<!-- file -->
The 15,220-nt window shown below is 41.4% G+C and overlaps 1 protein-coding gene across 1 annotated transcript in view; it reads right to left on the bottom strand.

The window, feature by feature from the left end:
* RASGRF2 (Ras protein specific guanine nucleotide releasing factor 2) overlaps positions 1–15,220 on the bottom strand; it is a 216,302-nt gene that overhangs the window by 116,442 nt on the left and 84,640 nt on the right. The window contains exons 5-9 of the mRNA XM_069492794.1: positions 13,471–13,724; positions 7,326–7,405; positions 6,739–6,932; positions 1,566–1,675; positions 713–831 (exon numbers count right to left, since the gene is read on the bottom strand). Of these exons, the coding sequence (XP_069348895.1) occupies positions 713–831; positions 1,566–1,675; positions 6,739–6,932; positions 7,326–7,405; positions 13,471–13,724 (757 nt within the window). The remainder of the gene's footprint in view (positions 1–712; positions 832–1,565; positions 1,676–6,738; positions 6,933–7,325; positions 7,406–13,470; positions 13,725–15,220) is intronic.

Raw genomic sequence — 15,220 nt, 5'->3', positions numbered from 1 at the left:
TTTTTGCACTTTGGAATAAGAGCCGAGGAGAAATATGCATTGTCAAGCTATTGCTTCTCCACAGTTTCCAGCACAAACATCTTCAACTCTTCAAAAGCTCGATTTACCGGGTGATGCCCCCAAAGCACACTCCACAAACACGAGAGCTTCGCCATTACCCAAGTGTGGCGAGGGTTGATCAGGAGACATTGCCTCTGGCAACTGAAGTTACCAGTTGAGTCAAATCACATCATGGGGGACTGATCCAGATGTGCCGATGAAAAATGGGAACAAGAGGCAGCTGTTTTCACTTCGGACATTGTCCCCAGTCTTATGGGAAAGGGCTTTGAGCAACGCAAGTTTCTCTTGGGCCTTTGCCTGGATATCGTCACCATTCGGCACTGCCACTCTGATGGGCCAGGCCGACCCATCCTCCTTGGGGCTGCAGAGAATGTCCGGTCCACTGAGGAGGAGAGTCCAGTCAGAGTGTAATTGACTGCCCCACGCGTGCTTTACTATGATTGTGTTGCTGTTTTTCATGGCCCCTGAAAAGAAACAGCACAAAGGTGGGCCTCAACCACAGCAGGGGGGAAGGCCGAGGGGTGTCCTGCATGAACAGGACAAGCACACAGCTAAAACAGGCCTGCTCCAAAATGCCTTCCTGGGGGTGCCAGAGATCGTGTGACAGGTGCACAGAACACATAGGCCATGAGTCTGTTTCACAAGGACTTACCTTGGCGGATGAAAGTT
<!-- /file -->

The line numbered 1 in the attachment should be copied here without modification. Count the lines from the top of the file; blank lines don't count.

The 15,220-nt window shown below is 41.4% G+C and overlaps 1 protein-coding gene across 1 annotated transcript in view; it reads right to left on the bottom strand.